When the Comment Section Should Be Closed

It’s hard not to politicize the news, even in times of tragedy. Whether it’s profiling the crime suspect, calling into question the life choices of the victim, or debating policy and legislation that may have shaped or prevented the course of events, most of us have been guilty of at least privately expressing less than helpful thoughts about a catastrophe. And in today’s divisive and heated political climate, these judgments have only been amplified.

But there are some crimes so appalling that one would not dare share anything but a uniform cry of disgust and compassion.

Or you would think. That is, if you didn’t read the comment section.

Last week the owner of a South Philly daycare and preschool was arrested on charges of sexually assaulting two 5-year-old children. The tightknit, local family community was shook to its core, reeling from a family’s worst nightmare and forced to deal with the reality that our children could have been exposed to the most horrendous type of crime. In fact, my own son attended the school for a brief time several years ago. And in my own devastation, I assumed that if there were any circumstance where reasonable humans could be universally united, it would be through an expression of dismay and concern for the victims and all families who have attended this facility.

Abject horror and deep sympathy. In a case like this, absolutely no other response is warranted or appreciated, least of all the smug and shocking victim blaming proliferating the comment sections of various local news outlets and even personal social media:

“That’s why I never send my precious children to daycare.”

“They should have known that place was bad news.”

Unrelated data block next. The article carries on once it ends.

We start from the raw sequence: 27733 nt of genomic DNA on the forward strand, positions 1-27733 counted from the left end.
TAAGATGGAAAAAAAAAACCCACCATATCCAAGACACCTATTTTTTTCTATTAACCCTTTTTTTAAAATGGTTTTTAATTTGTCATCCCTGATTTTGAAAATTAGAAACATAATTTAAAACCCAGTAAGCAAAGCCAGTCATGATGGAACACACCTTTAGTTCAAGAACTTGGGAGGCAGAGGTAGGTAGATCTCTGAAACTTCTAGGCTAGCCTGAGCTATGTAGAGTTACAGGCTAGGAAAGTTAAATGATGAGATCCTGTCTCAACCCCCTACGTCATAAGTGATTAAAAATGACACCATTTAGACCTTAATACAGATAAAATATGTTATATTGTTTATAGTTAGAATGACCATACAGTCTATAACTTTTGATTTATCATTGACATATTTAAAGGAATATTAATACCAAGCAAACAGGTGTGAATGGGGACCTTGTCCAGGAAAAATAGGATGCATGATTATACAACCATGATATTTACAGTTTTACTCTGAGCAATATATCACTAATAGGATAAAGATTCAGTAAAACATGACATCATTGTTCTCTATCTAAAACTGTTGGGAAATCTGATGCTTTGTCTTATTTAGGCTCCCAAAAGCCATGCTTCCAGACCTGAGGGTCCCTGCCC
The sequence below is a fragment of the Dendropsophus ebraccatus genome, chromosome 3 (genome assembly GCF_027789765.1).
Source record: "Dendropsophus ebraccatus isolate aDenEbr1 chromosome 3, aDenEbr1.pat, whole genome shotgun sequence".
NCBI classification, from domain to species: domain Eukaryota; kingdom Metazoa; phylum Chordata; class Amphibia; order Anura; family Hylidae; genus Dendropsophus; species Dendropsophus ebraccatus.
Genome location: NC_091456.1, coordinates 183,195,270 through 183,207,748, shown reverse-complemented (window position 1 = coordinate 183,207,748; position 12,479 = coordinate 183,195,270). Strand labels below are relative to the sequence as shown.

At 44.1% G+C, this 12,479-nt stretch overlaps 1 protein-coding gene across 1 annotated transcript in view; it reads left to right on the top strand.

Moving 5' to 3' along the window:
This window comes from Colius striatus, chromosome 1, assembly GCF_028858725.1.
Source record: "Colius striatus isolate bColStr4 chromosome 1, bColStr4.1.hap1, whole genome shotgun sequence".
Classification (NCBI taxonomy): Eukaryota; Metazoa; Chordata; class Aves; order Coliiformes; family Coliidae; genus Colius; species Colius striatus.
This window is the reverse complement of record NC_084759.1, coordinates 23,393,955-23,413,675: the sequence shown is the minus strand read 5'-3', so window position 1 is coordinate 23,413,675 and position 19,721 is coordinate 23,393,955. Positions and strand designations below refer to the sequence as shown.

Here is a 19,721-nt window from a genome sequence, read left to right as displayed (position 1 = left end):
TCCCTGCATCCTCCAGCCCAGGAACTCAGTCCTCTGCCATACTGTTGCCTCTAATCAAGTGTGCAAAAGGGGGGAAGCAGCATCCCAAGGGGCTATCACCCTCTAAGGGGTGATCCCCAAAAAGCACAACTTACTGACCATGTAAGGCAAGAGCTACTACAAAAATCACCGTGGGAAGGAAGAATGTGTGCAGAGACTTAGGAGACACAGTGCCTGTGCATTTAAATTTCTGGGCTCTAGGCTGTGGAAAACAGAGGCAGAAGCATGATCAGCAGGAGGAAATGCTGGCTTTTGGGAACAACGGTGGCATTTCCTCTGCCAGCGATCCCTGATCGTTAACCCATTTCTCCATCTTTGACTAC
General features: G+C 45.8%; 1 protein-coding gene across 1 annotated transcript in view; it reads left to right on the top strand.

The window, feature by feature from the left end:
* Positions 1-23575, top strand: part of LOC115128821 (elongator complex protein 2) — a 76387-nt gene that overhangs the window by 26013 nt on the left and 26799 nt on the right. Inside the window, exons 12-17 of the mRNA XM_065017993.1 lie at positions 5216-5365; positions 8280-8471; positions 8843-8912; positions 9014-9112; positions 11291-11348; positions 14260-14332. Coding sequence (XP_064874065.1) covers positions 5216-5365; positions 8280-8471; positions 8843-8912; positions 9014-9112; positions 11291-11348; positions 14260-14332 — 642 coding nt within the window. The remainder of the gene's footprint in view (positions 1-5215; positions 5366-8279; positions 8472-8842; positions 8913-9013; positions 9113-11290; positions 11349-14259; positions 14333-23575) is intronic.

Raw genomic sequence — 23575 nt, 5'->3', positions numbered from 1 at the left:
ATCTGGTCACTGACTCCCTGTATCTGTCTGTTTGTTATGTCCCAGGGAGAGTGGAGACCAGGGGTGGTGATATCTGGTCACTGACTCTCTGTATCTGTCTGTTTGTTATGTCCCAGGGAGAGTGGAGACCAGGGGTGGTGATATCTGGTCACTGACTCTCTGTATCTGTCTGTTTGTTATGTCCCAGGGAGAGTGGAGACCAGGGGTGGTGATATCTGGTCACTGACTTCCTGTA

“That’s why I only let my sainted mother watch my children.”

“I don’t know, he seemed like a really nice guy.”

“There are two sides to every story.”

Not one if these responses has a place in this discourse. They play on parent-shaming, victim-blaming, and believing you know more than a police investigation that has found physical evidence.

I’m sure we all feel like we just have to contribute our sanctimony to the worst of public discourse, but this was really not the time. Social media may have made it acceptable for us to weigh in on everything from breastfeeding to congressional hearings to weather patterns (“I told you it wasn’t going to rain!”), but in this case, opinions really shouldn’t be on the table.

These comments add nothing but an obnoxious undertone to a story already so horrendous and disturbing. No one cares that your grandmother provides your childcare, you don’t have to work, or that you think you can tell if a school is run by a predator by the font on the storefront. Parents are already feeling shattered enough without the glib condescension of mommy-shaming in a situation that should be punctuated with nothing but support.

Like them or not, moral politics have been given a megaphone. Thinking members of society are inclined to chime in and share their views on stories both hyperlocal and international. Discussion may be heated, but at least we are talking – even if it’s in all caps. But there is a hard red line that begins and ends with sexual abuse in a daycare center. At least let the ink dry on the arrest warrant before piping in with parenting platitudes.

If this is the way we react to the worst news in the age of social media, I’m not sure what that says about us as a society.

I know we’re all amped up with reasonable angst about protecting the values we hold dear in a time of political unrest. And, as someone who thrives on sharing my opinions on the Internet, I defend the right to shout those opinions from the rooftop. But there does come a time to shut the hell up. And if this isn’t it, I’m not sure when that time is.

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